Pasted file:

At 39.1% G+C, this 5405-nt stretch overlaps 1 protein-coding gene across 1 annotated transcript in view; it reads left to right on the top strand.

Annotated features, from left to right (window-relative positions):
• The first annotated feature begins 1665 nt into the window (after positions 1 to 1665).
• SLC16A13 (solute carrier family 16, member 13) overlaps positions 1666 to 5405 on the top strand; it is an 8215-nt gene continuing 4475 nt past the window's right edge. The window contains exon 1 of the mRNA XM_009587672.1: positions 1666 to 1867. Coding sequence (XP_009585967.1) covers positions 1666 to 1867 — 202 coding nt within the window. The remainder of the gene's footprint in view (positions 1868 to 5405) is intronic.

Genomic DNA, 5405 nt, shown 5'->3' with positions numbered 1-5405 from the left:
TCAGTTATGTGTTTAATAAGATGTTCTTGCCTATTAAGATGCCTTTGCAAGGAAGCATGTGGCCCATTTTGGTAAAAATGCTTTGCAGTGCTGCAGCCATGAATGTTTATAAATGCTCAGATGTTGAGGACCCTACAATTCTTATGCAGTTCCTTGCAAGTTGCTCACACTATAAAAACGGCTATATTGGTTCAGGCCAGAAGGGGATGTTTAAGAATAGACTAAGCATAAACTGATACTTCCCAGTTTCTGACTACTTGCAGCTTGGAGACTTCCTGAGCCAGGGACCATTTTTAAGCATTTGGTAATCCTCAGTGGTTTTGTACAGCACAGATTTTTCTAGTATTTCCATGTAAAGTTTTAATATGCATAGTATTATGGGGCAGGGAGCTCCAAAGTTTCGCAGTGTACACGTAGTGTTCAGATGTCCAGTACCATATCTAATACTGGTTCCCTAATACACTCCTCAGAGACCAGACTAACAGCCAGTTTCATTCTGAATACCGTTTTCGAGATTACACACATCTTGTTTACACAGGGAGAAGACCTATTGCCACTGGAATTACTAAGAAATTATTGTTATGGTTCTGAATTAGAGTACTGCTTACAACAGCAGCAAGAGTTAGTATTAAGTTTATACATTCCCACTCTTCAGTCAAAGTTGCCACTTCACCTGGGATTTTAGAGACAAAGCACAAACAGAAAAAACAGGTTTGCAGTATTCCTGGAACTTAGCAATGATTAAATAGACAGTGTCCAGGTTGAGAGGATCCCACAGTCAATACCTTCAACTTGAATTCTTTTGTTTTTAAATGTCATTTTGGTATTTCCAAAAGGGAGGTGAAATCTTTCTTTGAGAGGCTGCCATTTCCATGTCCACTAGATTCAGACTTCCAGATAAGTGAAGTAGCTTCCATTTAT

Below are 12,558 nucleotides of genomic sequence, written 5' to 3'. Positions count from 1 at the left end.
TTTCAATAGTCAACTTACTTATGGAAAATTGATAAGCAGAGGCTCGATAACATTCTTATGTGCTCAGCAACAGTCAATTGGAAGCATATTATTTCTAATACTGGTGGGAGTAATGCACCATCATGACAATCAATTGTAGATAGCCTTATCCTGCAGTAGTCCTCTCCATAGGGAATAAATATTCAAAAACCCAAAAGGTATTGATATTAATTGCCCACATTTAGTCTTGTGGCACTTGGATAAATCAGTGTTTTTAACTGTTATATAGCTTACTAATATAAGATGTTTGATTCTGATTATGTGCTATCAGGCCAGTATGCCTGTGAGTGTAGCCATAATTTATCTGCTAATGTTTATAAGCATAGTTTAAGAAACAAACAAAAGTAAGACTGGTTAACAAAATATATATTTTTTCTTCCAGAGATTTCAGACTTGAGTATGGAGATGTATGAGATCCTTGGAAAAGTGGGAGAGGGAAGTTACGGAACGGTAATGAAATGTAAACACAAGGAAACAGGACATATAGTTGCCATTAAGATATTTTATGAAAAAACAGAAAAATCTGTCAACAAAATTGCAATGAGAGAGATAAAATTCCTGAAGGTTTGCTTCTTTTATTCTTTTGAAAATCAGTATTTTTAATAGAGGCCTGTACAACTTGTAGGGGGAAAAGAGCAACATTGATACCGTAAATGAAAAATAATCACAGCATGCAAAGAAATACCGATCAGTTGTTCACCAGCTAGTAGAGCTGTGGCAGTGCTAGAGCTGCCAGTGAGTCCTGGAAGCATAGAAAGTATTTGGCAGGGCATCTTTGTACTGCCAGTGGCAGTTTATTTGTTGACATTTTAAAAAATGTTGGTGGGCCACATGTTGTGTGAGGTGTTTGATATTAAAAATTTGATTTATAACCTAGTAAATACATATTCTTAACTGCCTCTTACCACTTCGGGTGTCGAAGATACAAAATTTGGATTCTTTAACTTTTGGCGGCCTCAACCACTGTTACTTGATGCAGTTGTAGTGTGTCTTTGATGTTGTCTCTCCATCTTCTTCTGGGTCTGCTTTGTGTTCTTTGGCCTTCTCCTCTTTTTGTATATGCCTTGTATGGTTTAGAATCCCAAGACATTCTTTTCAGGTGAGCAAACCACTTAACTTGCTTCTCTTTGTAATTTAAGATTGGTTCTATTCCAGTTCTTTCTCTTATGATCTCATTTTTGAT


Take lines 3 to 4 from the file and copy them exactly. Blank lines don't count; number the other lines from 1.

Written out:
• The first annotated feature begins 1665 nt into the window (after positions 1 to 1665).
• SLC16A13 (solute carrier family 16, member 13) overlaps positions 1666 to 5405 on the top strand; it is an 8215-nt gene continuing 4475 nt past the window's right edge. The window contains exon 1 of the mRNA XM_009587672.1: positions 1666 to 1867. Coding sequence (XP_009585967.1) covers positions 1666 to 1867 — 202 coding nt within the window. The remainder of the gene's footprint in view (positions 1868 to 5405) is intronic.